Empty seats in Colorado House gun bill hearing yesterday.
Yesterday's debate over the repeal of 2013 gun safety legislation, as well as a few new bills to deregulate concealed carry permits and make it easier to transfer machine guns (yes, that's right), featured a number of interesting twists–on the way to an outcome that was more or less a foregone conclusion before the day began. As the Denver Post's Lynn Bartels reports:
The family of victims of gun violence provided the most dramatic testimony Monday afternoon as lawmakers in separate House and Senate committees debated seven Republican gun bills that loosened gun restrictions, expanded gun rights or overturned gun-control legislation Democrats passed two years ago.
"My sister had a right to life," said Jane Dougherty of Littleton, whose sibling was killed at Sandy Hook. "My sister had a right to grow old. … Nobody ever died from a background check."
Many of the arguments for or against the bills are the same ones lawmakers have heard before, but this time around there wasn't the vitriol that marked the 2013 hearings. Instead of hundreds of Coloradans descending on the Capitol, forcing staffers to set up overflow rooms, there were seats available in the committee rooms. [Pols emphasis]
A total of seven gun-related bills were debated, five in the House and two in the Senate. Everyone literate in the process in the building yesterday knew the Senate bills would make it out of committee, and the House bills would die. It's likely that the Senate bills will pass on the strength of that chamber's single-seat Republican majority, after which they will be sent to die in the same House State Affairs "kill committee" that killed five bills yesterday. All of this is just a sideshow, of course, since even if gun rights supporters were to somehow get any of these bills through the House and to Gov. John Hickenlooper's desk, he'll veto them and that's the end of it.
Despite this, both the National Rifle Association and Rocky Mountain Gun Owners heavily promoted yesterday's hearings to their members, urging them to turn out and testify in the large numbers seen when the 2013 laws were up for debate. Last year, the GOP introduced a similar slate of repeal bills, but lost face after the vast crowd of gun rights supporters from 2013 failed to turn out again. The excuse offered at that time by the gun lobby was that the efforts of their members were being directed to the upcoming elections.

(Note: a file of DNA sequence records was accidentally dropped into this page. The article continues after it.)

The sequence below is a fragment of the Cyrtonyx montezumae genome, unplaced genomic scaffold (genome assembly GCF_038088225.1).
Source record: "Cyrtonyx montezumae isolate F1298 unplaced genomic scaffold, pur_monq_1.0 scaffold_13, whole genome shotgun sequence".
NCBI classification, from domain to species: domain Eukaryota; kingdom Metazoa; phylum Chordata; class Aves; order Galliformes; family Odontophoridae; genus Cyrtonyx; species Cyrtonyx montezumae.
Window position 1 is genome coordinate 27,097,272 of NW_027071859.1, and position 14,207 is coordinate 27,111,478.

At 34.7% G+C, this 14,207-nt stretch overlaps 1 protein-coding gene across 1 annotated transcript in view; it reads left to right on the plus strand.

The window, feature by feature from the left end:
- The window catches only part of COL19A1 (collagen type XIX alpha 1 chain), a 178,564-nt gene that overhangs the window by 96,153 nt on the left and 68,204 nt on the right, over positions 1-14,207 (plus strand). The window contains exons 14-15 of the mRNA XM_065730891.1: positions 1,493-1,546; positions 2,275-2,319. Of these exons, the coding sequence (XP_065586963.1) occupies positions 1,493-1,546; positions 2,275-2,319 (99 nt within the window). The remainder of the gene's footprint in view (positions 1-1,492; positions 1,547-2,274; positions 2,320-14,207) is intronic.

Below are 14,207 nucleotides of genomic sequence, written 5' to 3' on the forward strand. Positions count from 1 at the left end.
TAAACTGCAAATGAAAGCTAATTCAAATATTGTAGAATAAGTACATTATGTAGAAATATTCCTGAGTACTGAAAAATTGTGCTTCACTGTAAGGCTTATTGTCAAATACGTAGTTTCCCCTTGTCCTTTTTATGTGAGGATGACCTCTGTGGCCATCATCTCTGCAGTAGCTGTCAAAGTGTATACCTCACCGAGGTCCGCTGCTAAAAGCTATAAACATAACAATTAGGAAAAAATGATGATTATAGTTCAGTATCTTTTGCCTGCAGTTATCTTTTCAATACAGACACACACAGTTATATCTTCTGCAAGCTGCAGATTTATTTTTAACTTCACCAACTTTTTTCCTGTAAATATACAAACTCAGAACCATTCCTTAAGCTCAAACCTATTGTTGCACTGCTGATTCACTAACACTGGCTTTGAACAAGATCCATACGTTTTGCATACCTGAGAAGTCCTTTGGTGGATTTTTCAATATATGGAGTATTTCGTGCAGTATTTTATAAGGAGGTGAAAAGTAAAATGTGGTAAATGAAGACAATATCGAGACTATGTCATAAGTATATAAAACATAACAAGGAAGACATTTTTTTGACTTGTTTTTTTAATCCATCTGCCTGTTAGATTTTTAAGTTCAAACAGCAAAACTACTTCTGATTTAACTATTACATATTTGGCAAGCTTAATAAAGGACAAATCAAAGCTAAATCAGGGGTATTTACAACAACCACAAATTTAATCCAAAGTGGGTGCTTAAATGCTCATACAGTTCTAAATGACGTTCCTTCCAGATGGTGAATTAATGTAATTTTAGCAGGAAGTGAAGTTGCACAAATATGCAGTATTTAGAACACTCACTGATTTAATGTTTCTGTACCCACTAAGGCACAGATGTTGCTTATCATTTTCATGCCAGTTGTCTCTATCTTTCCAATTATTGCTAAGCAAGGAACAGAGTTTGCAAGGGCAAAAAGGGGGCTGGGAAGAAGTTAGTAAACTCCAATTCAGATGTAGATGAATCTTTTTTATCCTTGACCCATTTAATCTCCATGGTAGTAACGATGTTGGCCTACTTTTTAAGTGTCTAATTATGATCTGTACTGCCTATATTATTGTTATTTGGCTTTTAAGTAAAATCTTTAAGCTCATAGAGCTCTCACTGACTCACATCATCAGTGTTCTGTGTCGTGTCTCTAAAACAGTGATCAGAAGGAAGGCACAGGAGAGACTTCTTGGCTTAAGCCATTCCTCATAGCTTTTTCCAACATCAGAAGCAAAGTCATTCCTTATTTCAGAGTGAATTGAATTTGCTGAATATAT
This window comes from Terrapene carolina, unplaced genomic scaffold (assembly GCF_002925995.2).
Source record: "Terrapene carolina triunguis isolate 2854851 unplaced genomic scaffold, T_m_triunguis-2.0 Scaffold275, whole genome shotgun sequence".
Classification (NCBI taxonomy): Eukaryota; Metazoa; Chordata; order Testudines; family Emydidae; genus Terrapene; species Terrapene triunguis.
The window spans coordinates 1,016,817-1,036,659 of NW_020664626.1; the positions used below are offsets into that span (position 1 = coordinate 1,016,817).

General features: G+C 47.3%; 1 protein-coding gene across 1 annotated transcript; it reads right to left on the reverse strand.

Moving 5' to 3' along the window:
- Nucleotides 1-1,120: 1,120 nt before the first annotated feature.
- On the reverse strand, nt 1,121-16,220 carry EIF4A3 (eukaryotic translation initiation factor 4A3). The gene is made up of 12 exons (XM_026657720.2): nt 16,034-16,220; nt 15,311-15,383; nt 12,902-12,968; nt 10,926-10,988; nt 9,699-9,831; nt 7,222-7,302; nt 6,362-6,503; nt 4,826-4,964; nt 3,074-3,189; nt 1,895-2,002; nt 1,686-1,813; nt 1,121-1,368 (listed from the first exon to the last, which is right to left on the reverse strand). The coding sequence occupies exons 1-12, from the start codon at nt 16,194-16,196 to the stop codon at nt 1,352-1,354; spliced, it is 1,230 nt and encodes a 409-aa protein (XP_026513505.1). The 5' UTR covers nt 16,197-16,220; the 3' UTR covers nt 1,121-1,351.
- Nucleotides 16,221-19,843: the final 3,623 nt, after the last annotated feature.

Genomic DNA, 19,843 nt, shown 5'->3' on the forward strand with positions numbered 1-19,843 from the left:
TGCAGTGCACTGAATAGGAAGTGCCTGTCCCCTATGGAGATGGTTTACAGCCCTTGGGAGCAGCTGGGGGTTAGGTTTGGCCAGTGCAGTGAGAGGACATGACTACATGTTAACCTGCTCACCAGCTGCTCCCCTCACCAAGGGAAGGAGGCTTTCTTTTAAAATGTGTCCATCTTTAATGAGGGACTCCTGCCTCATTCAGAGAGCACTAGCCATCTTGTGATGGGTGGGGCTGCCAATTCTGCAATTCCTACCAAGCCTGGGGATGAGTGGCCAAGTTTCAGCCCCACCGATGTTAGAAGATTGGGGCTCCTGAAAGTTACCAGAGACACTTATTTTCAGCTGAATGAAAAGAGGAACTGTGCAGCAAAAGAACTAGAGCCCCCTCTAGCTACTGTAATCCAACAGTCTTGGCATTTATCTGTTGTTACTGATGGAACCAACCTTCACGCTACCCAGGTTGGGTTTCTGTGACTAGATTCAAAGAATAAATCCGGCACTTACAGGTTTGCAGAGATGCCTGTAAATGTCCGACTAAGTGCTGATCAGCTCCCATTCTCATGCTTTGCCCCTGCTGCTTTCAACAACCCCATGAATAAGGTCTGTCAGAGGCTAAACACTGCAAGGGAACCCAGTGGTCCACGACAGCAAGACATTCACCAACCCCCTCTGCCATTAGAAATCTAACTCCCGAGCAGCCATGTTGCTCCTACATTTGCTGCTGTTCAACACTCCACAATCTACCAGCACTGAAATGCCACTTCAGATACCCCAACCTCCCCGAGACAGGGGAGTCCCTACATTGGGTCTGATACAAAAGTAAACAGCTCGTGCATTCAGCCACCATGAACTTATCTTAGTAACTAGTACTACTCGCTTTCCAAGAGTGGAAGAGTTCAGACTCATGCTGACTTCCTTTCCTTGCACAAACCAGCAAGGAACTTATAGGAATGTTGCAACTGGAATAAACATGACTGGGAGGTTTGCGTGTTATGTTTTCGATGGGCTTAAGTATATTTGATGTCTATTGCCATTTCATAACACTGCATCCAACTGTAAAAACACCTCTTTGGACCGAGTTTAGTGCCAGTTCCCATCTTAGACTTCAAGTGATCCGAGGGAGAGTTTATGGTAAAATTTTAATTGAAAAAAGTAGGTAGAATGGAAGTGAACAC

So what's the excuse now, you ask?
Dudley Brown, head of Rocky Mountain Gun Owners, the state's most strident gun rights group, says the reason Monday appeared fairly tame is many members felt they did their work in last year's election.
After all the promises of vengeance against Democrats after the 2013 gun bill brouhaha, and the subsequent recall elections, it's obvious today that the gun issue did not result in the sweeping success for Republicans that Dudley Brown predicted. During a powerful Republican wave election that had everything to do with national political storylines and little to do with Colorado, Republicans took one chamber of the state legislature by a single seat–just like they did in the last Republican wave year. But they did not take full control of the legislature, and they did not elect a governor who will do their bidding. And for good measure, both Democratic seats lost in the 2013 recalls were retaken by wide margins–one of them by the former state director of the much-reviled Mayors Against Illegal Guns.
So what is this "work" that Dudley Brown has done? We know that Brown has raised tremendous sums of money agitating gun owners. But apart from winning a few more Republican primaries last year, RMGO has done basically nothing to create a political climate that could actually bring about repeal of the 2013 gun safety laws. And if that is not their "work," what is? Where is all that money going?
The fact is, yesterday was their chance: to re-energize the gun owning grassroots after the election, and show that the momentum coming out of the 2013 recalls has not been lost. The failure to even fill these hearings–let alone "overflow" areas to accommodate a larger crowd, and nothing remotely like the massive protests in 2013 in and outside the capitol–tells the story of a battle won two years ago, and a war lost today.